158 Slices
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4: Equality ~ Shared Light

Henry Plummer Indiana University Press ePub



Transom over Dining Room Doors Church Family Dwelling House Hancock, Massachusetts


Transom windows, frequently placed by Shakers above inner as well as outer doors, provide a means to increase the light shared between neighboring rooms, and maintain this flow even when doors are fully closed. Interior transoms are typically set over doors connecting dark corridors and well-lit perimeter rooms, and take shapes ranging from multi-paned rectangles to arched or semicircular fanlights.

Fanlight between Kitchen and Dining Room Center Family Dwelling House Pleasant Hill, Kentucky

Arched Transom over Infirmary Door Center Family Dwelling House Pleasant Hill, Kentucky


The stretching of light, and the open feeling, afforded by an interior window are especially impressive when able to transform an utterly mundane space, such as a back stair or closet. An ingenious device to siphon daylight deeply into a building, this glazed opening serves also to share illumination between rooms demanding acoustic separation, so as to spread light in a peaceful way, free of disrupting noise.

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3. Can the Artist Speak?: Hamid Kachmar's Subversive Redemptive Art of Resistance

Joanna Grabski Indiana University Press ePub


I would go to this land of mine and I would say to it: “Embrace me without fear…. And if all I can do is speak, it is for you I shall speak.”



Berber artists are not really concerned about personal styles; nor do they care if they are remembered as individuals. Their goals are to present personal views…expressed through the lexicon of collective memory rooted in the tradition of tying knots, combining motifs and taking care that the grammar is not breeched.


In the fall of 2009 Hamid Kachmar, a young Moroccan artist of Amazigh heritage, was featured in a solo show in the Robert and Sallie Brown Gallery and Museum located in the Sonja Haynes Stone Center for Black Culture and History at the University of North Carolina at Chapel Hill. The mission of the Brown Gallery and the Stone Center is “to critically examine all dimensions of African American, African and African Diaspora cultures through its education program and through the formal exhibition of works of art and other items.”1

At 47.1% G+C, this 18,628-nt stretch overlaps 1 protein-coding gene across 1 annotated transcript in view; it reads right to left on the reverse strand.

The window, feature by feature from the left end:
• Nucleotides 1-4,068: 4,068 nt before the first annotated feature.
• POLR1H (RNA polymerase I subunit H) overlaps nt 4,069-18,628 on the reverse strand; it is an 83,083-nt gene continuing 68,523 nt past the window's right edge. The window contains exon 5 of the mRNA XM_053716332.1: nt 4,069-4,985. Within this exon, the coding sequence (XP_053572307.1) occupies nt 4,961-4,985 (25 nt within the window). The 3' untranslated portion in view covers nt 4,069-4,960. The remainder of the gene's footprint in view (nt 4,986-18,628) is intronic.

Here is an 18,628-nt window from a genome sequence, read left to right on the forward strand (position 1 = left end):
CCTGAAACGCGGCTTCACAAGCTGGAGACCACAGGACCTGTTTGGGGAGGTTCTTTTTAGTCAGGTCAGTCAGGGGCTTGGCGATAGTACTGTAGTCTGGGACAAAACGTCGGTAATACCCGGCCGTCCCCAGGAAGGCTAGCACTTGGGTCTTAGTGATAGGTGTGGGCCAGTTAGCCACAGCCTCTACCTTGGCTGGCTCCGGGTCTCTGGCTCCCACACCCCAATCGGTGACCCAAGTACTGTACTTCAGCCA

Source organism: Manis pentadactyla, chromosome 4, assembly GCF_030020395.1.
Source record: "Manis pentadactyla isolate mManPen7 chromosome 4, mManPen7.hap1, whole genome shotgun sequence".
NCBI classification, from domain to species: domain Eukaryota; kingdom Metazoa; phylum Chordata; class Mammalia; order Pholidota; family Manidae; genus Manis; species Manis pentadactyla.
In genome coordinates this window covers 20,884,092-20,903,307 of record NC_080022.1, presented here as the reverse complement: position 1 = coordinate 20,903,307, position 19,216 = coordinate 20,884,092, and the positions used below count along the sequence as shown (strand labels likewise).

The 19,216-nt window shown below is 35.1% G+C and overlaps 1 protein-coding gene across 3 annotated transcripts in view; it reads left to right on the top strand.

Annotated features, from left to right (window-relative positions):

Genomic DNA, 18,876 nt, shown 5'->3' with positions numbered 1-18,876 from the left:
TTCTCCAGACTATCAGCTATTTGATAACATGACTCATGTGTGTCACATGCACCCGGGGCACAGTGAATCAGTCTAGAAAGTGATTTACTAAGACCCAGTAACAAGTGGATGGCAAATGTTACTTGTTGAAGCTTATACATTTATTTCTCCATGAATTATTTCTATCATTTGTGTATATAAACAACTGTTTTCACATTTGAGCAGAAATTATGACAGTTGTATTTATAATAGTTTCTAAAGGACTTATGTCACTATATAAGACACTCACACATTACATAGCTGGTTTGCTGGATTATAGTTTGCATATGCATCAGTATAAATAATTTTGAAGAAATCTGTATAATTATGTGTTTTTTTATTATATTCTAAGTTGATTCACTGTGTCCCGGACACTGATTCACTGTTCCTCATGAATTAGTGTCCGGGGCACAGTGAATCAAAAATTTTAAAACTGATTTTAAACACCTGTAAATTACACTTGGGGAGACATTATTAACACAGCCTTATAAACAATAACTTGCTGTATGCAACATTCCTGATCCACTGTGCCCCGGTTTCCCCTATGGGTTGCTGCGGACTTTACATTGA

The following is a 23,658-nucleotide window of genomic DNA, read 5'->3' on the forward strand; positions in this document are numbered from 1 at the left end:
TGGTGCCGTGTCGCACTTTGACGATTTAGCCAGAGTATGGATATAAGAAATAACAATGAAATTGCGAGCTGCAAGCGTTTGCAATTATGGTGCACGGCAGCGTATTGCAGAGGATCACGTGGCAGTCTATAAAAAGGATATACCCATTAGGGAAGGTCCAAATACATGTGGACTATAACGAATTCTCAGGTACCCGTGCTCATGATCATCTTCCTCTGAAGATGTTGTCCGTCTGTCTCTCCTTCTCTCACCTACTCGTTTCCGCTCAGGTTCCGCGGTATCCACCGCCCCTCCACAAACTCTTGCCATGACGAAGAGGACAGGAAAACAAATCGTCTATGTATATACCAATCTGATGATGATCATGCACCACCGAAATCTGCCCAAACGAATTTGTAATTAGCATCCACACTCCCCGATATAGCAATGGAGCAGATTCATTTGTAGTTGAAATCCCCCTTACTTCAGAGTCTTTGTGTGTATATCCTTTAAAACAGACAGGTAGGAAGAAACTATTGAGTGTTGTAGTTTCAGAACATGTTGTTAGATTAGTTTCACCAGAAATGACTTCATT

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3 Architecture Out of Place: The Politics of Style in Zanzibar

Sandy Prita Meier Indiana University Press ePub

The third Busaidi sultan of Zanzibar, Seyyid Barghash (r. 1870–1888), created vistas and monuments of modern vision that radically transformed the way Zanzibar Stone Town’s built environment was experienced. His reign was an era of unprecedented transcontinental competition, when would-be colonizers, financial speculators, adventurers, and merchants from all over the world converged on Zanzibar City. Zanzibar became a key node in the global market, selling cloves (produced by enslaved plantation workers) and ivory to the industrializing North and supplying African consumers with North American, South Asian, and European commodities. The Busaidi family and their business partners amassed huge fortunes as a result, and Barghash spent much of his considerable wealth building both public and private monuments; these defined the cityscape of Zanzibar from afar, eventually becoming the landmarks of the city and island.

While in many ways Barghash sought to present a fashionably “new” city to the world, his structures were a complex synthesis of old and new sign systems. This was especially the case with Beit al Ajaib, the House of Wonders (plate 11), his most ambitious architectural monument, and the focus of much of this chapter. As we shall see, the structure served not only to visualize his ambition to assert his control over the city in the face of European colonizing agendas, but also to subvert local histories and indigenous claims to the city. Further, what will become clear is that the House of Wonders was not only about geopolitical power; it was also an expression of Barghash’s dream to make Zanzibar a center of artistic and technological innovation. The verandahs of the House of Wonders acted as a grand stage for new musical performances, and they framed his vision of Zanzibar as a perfect picture of modernity. The House of Wonders therefore represents a pivotal moment in the architectural history of the coast, when old and new systems of signification converged and overlapped to produce a spectacle of radical modernity.